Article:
Written & Directed by Denis Villeneuve
Last year this particular film received quite the buzz. Not only was it nominated for Best Foreign Language Film, a category that included many very good entries, but I also heard great word of mouth from a couple Canadian friends who saw the film when it came out in its native country. I know absolutely nothing about the people involved in this film, but perhaps that is typical for foreign films, though I know some faces. But I did find it interesting that this film comes from French Canada. That is a part of the world that I have never thought about in terms of cinema. I guess I always assumed that Canada just worked with Hollywood, but I never thought about the French speaking regions.
Anyway, this film is about Nawal Marwan (Lubna Azabal) and her many unfortunate adventures. She has a son and a daughter, but upon Nawal’s death, they learn that their father is still alive and that they also have a brother, whom they must search for and deliver letters. Jeanne (Mélissa Désormeaux-Poulin) takes the task to heart, whereas Simon (Maxim Gaudette) refuses to take part in the goose chase. So Jeanne sets off to her mother’s Middle Eastern homeland to start to unravel the mysterious, and tragic, past of Nawal Marwan. Soon the children learn what their mother never told them and what their father, and their brother, never knew.
For some reason the film felt incomplete to me. This has something to do with the structure of the film and how the story ultimately unfolds. Avoiding spoilers as much as possible, Jeanne sets off to uncover the mystery and then it soon seems like her journey is truncated unnecessarily. In addition, the film has many flashbacks during which Nawal’s story is told. These instances felt awkward in some instances. However, the story becomes quite compelling as it seems the suffering of Nawal may know no end. The juxtaposition of Nawal’s past and Jeanne and Simon’s present was both jarring and inconsistent. I understand how the children may not know everything about their mother’s past, but the writer/director Denis Villeneuve seems more concerned depicting the harshness of war and the life of Nawal than he does with answering a few basic questions.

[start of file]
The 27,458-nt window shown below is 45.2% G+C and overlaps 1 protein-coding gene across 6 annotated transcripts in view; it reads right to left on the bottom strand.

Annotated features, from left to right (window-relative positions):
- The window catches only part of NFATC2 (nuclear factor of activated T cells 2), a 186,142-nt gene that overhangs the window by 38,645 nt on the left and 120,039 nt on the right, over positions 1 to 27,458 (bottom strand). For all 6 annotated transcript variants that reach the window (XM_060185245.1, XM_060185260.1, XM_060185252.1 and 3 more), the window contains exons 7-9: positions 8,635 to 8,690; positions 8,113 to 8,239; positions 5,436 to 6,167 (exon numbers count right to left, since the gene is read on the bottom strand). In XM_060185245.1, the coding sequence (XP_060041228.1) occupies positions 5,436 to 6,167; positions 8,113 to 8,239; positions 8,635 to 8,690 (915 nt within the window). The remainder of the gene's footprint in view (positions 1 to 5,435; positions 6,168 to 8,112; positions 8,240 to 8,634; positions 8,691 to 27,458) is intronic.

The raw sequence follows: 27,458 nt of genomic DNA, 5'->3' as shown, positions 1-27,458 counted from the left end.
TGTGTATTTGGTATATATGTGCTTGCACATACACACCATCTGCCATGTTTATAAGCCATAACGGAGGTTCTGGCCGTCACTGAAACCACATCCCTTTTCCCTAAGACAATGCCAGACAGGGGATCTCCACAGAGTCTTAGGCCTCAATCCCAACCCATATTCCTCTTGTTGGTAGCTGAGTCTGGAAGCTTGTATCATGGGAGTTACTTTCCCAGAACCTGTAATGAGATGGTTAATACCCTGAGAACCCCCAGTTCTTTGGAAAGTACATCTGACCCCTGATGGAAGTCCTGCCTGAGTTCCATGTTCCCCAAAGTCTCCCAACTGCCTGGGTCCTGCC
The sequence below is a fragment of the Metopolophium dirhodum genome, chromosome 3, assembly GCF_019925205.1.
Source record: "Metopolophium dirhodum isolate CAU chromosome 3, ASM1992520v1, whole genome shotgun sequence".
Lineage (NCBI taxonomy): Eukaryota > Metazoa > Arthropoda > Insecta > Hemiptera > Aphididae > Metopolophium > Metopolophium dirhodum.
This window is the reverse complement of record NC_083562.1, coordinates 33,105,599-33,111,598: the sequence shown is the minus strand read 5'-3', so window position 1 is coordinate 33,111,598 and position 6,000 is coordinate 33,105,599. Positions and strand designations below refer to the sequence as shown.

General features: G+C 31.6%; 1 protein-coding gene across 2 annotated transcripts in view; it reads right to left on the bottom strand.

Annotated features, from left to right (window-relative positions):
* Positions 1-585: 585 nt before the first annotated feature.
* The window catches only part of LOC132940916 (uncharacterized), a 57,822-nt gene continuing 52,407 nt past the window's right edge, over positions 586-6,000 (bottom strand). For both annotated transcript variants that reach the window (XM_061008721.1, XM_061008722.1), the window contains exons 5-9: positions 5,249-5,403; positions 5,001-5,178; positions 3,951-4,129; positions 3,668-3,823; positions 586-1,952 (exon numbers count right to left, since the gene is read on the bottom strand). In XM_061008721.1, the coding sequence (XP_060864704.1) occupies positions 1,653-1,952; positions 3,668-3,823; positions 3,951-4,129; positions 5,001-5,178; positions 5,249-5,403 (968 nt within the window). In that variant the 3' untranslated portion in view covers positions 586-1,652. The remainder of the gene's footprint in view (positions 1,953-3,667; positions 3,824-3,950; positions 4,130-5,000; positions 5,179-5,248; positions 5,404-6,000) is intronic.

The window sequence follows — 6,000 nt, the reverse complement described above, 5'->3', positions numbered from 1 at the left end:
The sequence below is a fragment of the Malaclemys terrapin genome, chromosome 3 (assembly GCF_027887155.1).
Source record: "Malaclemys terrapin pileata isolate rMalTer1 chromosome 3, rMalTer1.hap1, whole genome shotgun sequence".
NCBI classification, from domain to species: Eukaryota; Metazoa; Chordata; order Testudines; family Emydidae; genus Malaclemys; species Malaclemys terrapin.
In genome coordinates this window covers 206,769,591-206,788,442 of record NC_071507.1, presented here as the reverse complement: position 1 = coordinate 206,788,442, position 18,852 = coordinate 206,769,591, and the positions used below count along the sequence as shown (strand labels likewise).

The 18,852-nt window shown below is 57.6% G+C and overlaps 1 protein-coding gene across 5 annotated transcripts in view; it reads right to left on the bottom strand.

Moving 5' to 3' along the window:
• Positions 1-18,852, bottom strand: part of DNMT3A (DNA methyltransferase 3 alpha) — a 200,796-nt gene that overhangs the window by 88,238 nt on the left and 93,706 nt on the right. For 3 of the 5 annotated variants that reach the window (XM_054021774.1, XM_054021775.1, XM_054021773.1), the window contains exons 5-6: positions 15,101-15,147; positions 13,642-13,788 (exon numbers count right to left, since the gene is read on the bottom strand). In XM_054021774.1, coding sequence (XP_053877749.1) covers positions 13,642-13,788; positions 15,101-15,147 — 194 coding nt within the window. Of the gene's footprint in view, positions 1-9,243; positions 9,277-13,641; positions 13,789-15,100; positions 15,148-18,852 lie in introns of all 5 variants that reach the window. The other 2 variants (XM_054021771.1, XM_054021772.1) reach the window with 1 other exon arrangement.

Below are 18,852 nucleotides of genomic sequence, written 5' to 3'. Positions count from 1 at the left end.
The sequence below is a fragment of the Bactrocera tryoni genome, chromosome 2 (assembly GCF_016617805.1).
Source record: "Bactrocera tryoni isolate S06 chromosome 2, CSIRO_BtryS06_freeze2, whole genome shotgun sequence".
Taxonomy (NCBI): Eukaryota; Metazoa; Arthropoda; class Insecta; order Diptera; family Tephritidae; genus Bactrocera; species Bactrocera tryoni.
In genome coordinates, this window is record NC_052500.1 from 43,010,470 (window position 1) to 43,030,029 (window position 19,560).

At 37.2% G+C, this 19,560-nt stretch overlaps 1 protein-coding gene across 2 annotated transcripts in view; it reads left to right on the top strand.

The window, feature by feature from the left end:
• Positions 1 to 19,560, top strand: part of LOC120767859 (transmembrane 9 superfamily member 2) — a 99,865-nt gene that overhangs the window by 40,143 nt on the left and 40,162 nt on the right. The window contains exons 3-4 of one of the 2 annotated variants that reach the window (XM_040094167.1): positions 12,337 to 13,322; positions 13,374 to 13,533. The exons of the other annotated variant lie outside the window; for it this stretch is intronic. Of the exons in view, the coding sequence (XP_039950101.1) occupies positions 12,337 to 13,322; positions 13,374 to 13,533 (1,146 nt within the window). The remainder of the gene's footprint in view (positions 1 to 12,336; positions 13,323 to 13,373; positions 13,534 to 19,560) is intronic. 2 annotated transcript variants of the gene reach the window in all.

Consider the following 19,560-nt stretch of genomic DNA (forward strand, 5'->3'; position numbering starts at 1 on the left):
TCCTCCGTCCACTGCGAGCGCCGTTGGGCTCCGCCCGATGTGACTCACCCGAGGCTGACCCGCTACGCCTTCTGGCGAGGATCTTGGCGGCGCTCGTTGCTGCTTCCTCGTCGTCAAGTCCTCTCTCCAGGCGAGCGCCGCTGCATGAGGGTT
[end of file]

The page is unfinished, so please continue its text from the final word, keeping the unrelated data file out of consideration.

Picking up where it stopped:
In addition, the ending of the film is set up to be extremely moving emotionally, however, by the time the ending came I found it to be a bit more ridiculous than moving. The ending, in my opinion, is laughable in its attempt to leave the audience in shock and awe. I understand what Villeneuve was trying to do, but it felt ingenuine and rang false to me. I did not feel as though any of the characters, not even Nawal, were set up enough to that point for a valuable payoff. I left the film with a bunch of questions about who Jeanne and Simon where, who the notary was, and I even had a few questions as to who Nawal was.
It seems as though I am digging quite harshly on the film, when in reality I did enjoy it. The first half was a bit tedious at times, but the mystery of who Nawal Marwan was is a fascinating story and it really picks up in the second half to make for an interesting film. The film is not without its flaws, however, and that just seems to be what I chose to focus on in my discussion. There is a lot to like with Incendies. It just felt incomplete.